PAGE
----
This first edition was written for Lua 5.0. While still largely relevant for later versions, there are some differences.
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|Programming in Lua|
|Part I. The Language Chapter 8. Compilation, Execution, and Errors|
Although we refer to Lua as an interpreted language,
Lua always precompiles source code to an
intermediate form before running it.
(This is not a big deal:
Most interpreted languages do the same.)
The presence of a compilation phase may sound out of place in
an interpreted language like Lua.
However, the distinguishing feature of interpreted languages
is not that they are not compiled,
but that any compiler is part of the language runtime
and that, therefore, it is possible (and easy) to execute
code generated on the fly.
We may say that the presence of a function
dofile is what allows Lua
to be called an interpreted language.
Previously, we introduced
dofile as a kind of primitive
operation to run chunks of Lua code.
dofile function is actually an auxiliary function;
loadfile does the hard work.
also loads a Lua chunk from a file,
but it does not run the chunk.
Instead, it only compiles the chunk
and returns the compiled chunk as a function.
loadfile does not raise errors,
but instead returns error codes,
so that we can handle the error.
We could define
dofile as follows:
function dofile (filename) local f = assert(loadfile(filename)) return f() endNote the use of
assertto raise an error if
For simple tasks,
dofile is handy, as it does the whole job in one call.
loadfile is more flexible.
In case of errors,
loadfile returns nil plus the error message,
which allows us to handle the error in customized ways.
Moreover, if we need to run a file several times,
we can call
loadfile once and
call its result several times.
This is much cheaper than several calls to
because the program compiles the file only once.
loadstring function is similar to
except that it reads its chunk from a string,
not from a file.
For instance, after the code
f = loadstring("i = i + 1")
fwill be a function that, when invoked, executes
i = i + 1:
i = 0 f(); print(i) --> 1 f(); print(i) --> 2The
loadstringfunction is powerful; it must be used with care. It is also an expensive function (when compared to its alternatives) and may result in incomprehensible code. Before you use it, make sure that there is no simpler way to solve the problem at hand.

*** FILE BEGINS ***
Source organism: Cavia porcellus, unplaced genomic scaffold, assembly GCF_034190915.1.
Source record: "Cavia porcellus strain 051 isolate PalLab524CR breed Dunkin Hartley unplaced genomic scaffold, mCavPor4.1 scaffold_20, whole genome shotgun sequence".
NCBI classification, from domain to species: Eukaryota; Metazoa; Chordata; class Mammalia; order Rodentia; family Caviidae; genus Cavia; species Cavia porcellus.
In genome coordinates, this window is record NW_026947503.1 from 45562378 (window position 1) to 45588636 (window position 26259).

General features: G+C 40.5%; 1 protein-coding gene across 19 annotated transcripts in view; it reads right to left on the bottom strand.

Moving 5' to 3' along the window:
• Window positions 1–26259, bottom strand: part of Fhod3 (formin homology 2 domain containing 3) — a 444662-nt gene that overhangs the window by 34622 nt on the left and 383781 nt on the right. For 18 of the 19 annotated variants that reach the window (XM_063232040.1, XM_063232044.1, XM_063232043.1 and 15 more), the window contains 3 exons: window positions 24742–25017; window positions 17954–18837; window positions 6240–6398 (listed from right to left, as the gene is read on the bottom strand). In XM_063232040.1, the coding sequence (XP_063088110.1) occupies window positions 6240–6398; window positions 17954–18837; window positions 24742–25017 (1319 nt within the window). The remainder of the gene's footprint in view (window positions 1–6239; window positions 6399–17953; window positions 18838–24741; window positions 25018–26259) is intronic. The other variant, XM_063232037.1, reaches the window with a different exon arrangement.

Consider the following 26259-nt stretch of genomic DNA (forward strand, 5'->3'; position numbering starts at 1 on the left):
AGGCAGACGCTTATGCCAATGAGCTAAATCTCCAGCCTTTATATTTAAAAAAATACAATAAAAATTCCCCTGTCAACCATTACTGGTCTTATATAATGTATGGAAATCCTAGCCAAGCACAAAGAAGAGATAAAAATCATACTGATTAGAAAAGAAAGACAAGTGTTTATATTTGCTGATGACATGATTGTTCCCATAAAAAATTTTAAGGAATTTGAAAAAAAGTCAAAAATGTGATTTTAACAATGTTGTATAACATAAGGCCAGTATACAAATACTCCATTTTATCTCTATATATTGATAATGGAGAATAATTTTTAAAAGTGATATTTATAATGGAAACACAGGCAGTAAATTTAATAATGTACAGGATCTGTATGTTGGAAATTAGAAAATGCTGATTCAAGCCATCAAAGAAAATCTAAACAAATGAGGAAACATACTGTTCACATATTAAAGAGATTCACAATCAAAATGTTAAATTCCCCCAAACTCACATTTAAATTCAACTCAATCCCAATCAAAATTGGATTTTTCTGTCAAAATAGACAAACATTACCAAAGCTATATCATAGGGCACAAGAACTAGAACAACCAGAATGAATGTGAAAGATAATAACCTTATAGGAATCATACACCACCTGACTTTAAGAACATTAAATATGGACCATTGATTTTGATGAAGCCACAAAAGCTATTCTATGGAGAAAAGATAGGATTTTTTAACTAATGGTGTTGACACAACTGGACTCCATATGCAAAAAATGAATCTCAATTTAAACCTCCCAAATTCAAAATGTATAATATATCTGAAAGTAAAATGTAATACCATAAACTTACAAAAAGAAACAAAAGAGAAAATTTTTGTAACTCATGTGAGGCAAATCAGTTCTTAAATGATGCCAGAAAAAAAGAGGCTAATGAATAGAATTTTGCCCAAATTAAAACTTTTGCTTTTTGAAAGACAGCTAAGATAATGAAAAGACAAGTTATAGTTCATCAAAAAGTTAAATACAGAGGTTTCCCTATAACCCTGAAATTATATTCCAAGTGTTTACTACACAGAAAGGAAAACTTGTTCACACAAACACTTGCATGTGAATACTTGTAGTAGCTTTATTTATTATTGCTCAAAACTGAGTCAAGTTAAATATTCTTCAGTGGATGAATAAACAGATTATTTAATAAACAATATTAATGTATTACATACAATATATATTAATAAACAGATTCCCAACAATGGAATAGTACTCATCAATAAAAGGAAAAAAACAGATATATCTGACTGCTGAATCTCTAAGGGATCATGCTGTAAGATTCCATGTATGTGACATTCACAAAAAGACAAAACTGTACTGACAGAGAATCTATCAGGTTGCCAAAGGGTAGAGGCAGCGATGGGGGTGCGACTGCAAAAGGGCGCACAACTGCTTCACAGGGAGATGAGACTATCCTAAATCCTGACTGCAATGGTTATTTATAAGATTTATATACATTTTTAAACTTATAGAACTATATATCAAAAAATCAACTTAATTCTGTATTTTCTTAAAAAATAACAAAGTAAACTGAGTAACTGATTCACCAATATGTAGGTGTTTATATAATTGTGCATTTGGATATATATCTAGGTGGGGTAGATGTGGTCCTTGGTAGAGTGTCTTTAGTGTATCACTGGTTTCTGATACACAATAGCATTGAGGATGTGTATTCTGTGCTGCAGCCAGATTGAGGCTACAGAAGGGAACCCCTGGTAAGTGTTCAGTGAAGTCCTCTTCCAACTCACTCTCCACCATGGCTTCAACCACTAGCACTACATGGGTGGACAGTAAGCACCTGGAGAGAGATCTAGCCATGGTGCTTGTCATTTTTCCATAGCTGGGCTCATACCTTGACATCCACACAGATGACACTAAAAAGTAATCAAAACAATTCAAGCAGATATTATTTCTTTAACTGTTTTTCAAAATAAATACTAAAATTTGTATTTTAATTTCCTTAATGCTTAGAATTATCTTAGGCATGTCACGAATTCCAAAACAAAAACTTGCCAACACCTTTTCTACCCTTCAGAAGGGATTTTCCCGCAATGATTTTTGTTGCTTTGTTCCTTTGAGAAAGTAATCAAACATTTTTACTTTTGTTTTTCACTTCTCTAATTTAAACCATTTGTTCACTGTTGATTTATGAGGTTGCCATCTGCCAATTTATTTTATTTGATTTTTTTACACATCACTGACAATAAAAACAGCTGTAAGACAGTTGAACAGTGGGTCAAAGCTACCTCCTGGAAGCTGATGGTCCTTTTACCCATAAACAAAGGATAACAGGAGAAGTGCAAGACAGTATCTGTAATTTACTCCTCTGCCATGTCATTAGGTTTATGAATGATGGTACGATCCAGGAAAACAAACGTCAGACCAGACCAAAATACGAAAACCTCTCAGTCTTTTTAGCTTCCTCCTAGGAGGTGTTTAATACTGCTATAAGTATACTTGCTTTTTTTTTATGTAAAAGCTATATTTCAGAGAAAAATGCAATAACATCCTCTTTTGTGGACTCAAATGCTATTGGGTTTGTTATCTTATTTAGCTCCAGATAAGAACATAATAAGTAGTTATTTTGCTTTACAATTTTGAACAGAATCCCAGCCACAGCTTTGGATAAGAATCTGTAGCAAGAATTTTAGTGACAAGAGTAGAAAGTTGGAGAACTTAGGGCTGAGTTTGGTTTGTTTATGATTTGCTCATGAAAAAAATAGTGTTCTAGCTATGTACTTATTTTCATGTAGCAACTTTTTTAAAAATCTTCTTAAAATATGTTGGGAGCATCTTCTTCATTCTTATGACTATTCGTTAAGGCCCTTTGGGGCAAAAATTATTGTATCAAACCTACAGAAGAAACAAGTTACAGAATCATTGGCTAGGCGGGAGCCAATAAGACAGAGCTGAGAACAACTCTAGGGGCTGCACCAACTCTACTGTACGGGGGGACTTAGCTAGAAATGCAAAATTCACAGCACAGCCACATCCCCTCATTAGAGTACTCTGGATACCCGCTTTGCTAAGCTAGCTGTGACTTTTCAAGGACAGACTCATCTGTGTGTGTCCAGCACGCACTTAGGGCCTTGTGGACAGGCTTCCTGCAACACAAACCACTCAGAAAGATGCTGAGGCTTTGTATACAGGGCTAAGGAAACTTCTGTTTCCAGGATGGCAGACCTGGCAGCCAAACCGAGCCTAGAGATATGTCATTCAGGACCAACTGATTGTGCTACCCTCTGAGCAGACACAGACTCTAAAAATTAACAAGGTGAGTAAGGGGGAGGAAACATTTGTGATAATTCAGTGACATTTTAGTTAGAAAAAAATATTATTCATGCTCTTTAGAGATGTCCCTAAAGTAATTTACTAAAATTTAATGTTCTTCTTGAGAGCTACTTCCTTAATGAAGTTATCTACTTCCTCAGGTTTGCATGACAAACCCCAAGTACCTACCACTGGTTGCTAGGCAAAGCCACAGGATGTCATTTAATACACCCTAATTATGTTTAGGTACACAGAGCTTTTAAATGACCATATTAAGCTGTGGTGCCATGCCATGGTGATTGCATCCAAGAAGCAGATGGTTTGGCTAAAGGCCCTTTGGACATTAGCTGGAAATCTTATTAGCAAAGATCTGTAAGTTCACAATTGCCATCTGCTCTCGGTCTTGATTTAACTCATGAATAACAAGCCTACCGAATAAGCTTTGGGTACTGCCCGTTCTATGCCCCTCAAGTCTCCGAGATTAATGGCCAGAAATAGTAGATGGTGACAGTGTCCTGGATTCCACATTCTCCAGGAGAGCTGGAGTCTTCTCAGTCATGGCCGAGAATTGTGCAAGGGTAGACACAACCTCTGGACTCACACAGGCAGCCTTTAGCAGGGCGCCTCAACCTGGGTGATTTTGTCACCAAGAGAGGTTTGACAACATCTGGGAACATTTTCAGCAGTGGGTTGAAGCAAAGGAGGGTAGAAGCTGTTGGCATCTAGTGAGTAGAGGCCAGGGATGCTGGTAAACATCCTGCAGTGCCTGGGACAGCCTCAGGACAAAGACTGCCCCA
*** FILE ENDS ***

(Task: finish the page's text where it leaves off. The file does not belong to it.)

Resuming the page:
Lua treats any independent chunk
as the body of an anonymous function.
For instance, for the chunk
"a = 1",
loadstring returns the equivalent of
function () a = 1 endLike any other function, chunks can declare local variables and return values:
f = loadstring("local a = 10; return a + 20") print(f()) --> 30
loadfile never raise errors.
In case of any kind of error,
both functions return nil plus an error message:
print(loadstring("i i")) --> nil [string "i i"]:1: `=' expected near `i'Moreover, both functions never have any kind of side effect. They only compile the chunk to an internal representation and return the result, as an anonymous function. A common mistake is to assume that
loadstring) defines functions. In Lua, function definitions are assignments; as such, they are made at runtime, not at compile time. For instance, suppose we have a file
-- file `foo.lua' function foo (x) print(x) endWe then run the command
f = loadfile("foo.lua")After this command,
foois compiled, but it is not defined yet. To define it, you must run the chunk:
f() -- defines `foo' foo("ok") --> ok
If you want to do a quick-and-dirty
(i.e., to load and run a chunk) you may call the result from
loadstring(s)()However, if there is any syntax error,
loadstringwill return nil and the final error message will be an
"attempt to call a nil value". For clearer error messages, use
Usually, it does not make sense to use
on a literal string.
For instance, the code
f = loadstring("i = i + 1")is roughly equivalent to
f = function () i = i + 1 endbut the second code is much faster, because it is compiled only once, when the chunk is compiled. In the first code, each call to
loadstringinvolves a new compilation. However, the two codes are not completely equivalent, because
loadstringdoes not compile with lexical scoping. To see the difference, let us change the previous examples a little:
local i = 0 f = loadstring("i = i + 1") g = function () i = i + 1 endThe
gfunction manipulates the local
i, as expected, but
fmanipulates a global
loadstringalways compiles its strings in a global environment.
The most typical use of
loadstring is to run external code,
that is, pieces of code that come from outside your program.
For instance, you may want to plot a function defined by the user;
the user enters the function code
and then you use
loadstring to evaluate it.
loadstring expects a chunk, that is, statements.
If you want to evaluate an expression,
you must prefix it with return,
so that you get a statement that returns the value of the given expression.
See the example:
print "enter your expression:" local l = io.read() local func = assert(loadstring("return " .. l)) print("the value of your expression is " .. func())
The function returned by
loadstring is a regular function,
so you can call it several times:
print "enter function to be plotted (with variable `x'):" local l = io.read() local f = assert(loadstring("return " .. l)) for i=1,20 do x = i -- global `x' (to be visible from the chunk) print(string.rep("*", f())) end
In a production-quality program that needs to run external code,
you should handle any errors reported by
Moreover, if the code cannot be trusted,
you may want to run the new chunk in a protected environment,
to avoid unpleasant side effects when running the code.
|Copyright © 2003–2004 Roberto Ierusalimschy. All rights reserved.|